Oh the IDS forum!

Justred
  • #1
First off let me say this site is awesome and fantastic in all fish help and information. Congrats! Also the forums are awesome and helpful.... for the most part.
this forum though as much as it's helpful I find the only constant repeated thing is "don't get these sharks, sell , return it, dumb pet stores selling them" and on and on. I can't speak on everyones behalf but as for mine that's only been around these forums for a bit... I get it. these aren't for homes. BUT for THOSE who did buy the fish and have it regardless the reason how about a little more constructive help than saying I hate pet stores that sell them? I find a lot of the threads here get taken over by this. The person has the shark , just help if you can in advice. Without going on a rant about how they shouldnt have it. I think most people who've browsed the site know they made a mistake.

What a terrible first post of me lol! Hope you don't all hate me! love the site! And all of you I might add!
 
sirdarksol
  • #2
Welcome to Fishlore!

The person has the shark , just help if you can in advice.

We give the only piece of useful advice that can be given, and you point it out yourself.

"don't get these sharks, sell , return it,

These are not just fish that will suffer a bit for being kept in a too-small tank. These are fish that will literally outgrow their tank, eventually panicking and slamming into the walls of the aquarium. At best, this will end in the fish killing itself by dashing itself against the glass. At worst, it will break the walls of the tank.
There is no way to care for these fish in any but the most gigantic aquarium, something that 99% of aquarists will never have. Just as the only advice I would give someone who had purchased a baby tiger shark for their marine tank would be "take it back," so too is my only advice for someone who has purchased an iridescent shark.
 
Nick G
  • #3
HI Justred, Welcome to Fishlore! Do you have an ID Shark?
 
Justred
  • Thread Starter
  • #4
Haha I did! But I returned it after I read about it! though I do find them very good looking fish. they look exactly like minI sharks! Probably why pet stores still sell them! Popular demand yaknow? I'd honestly keep it if I wasn't so afraid it would eat my smaller fish. I have to ask though. Why can't you keep it when it's small and just give it away when it gets bigger? I don't see what's the big deal really. As for what's in my tank 29 gallon 3 black phamtom tetras 3 lemon tetras a pleco and a corydoras.
 
Nick G
  • #5
It's more of a moral issue than anything else, thinking about what's right for the fish rather than yourself. My own personal opinion is that when somebody purchases a fish it is their responsibilty to see that they give the fish the best life that they can, and have a responsibility to do so until the end of that fishes life. In saying this, I feed live fish that I breed to my Cichlids, but whilst they're still alive I make sure they have the best life I can give them. I also will not sell tfish to people unless they have an adequate tank and understand that particular fishes needs. I think it would be unfair to purchase a fish that grows huge, keep it only until it has outgrown a tank and then get rid of it.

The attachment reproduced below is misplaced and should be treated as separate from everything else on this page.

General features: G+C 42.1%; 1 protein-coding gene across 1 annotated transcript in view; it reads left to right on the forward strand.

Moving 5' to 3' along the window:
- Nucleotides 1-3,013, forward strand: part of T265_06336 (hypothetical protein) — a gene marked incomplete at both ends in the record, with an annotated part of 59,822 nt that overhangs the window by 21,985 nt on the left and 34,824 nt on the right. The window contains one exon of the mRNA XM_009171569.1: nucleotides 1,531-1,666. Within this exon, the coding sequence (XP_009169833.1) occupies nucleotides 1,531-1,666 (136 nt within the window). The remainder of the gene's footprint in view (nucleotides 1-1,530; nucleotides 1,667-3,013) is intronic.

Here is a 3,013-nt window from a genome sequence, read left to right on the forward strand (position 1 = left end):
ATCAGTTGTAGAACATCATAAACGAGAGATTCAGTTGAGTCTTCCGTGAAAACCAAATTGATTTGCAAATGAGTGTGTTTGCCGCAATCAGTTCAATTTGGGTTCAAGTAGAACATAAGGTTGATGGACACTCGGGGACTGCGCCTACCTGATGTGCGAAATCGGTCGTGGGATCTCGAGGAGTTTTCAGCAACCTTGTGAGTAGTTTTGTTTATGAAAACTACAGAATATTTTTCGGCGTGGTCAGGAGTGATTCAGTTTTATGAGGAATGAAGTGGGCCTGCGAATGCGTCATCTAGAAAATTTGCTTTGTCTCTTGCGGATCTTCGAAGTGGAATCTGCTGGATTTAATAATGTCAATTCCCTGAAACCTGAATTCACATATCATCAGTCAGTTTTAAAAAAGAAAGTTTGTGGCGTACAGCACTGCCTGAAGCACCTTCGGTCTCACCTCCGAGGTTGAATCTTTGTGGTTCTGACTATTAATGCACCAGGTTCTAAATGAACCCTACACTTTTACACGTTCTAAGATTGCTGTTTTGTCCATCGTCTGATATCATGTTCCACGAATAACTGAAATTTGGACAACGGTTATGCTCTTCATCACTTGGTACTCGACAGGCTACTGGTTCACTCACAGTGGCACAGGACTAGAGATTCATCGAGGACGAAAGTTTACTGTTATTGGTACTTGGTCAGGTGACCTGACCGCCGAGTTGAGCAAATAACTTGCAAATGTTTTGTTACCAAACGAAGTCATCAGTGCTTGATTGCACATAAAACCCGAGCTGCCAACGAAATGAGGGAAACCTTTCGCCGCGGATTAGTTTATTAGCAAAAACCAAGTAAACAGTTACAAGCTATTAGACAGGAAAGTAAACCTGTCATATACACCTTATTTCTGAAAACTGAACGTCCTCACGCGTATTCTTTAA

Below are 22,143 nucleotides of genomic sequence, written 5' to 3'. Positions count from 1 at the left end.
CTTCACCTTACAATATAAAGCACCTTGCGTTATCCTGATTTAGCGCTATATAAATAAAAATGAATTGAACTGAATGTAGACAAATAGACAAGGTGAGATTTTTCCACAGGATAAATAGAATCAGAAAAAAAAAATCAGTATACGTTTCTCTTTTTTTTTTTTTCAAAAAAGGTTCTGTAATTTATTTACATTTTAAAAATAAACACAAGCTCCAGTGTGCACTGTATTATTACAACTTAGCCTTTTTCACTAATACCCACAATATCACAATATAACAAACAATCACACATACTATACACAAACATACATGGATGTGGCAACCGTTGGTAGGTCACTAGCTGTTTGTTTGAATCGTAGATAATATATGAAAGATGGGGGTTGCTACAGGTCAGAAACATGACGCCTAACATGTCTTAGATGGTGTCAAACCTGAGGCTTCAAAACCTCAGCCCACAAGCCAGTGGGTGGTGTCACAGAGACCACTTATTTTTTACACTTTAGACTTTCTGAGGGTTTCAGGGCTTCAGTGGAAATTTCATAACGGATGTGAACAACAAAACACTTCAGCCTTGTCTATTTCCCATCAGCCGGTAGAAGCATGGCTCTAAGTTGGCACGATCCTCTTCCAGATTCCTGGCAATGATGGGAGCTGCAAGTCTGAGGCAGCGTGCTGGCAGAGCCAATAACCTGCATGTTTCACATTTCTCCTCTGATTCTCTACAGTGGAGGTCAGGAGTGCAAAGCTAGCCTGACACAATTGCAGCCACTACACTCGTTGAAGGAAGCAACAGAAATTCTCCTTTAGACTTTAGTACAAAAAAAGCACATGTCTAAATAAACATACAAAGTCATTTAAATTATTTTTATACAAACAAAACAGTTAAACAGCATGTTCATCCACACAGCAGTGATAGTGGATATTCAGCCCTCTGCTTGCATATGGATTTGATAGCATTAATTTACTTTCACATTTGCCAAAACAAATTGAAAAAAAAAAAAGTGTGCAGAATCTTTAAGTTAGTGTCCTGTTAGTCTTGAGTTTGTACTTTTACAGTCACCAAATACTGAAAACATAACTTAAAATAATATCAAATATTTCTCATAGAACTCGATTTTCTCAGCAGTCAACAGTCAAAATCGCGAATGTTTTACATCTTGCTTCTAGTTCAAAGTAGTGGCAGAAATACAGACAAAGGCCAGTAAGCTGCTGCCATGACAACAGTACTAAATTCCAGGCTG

Aquarist
  • #6
Hello Justred and Welcome to Fish Lore!

Ken
 
Lucy
  • #7
Welcome to FishLore!!
Most new members who have an Iridescent Shark in their tank really have no idea how large they can get.
After all, they're small when they buy them and definitely cool look looking.

It is of my opinion, it's easier to return a fish right after it's purchased rather than take the chance of a store not taking it back when it gets big.
Let's face it, most people cannot provide the size tank this fish needs.

We also need to look at what else is in the tank. We try to buy tank mates that are compatable.
Why build a stock around a fish that someone most likely cannot keep.

;D Anyway, that's just my opinion.
Enjoy the forum!
 
FWFinFan
  • #8
I think it would be unfair to purchase a fish that grows huge, keep it only until it has outgrown a tank and then get rid of it.

Of course the problem then is that most people may not know someone they can rehome the fish with properly either. If it outgrows your tank and you rehome to someone with a 55 for example and they shift to someone with a 90 and still the fish needs to be moved again - it isn't fair on or safe for the fish. :
 
jetajockey
  • #9
I have to ask though. Why can't you keep it when it's small and just give it away when it gets bigger? I don't see what's the big deal really.

Hey, welcome to the site!

I know a girl who loves dogs. She would buy the cutest puppies (not cheap either, mind you) and she would bring it around with her all the time. After a few months, the puppy would get bigger, and start becoming more of a handful. At that time, the fun would wear off, and she didn't want it anymore, so she'd find someone to give it to.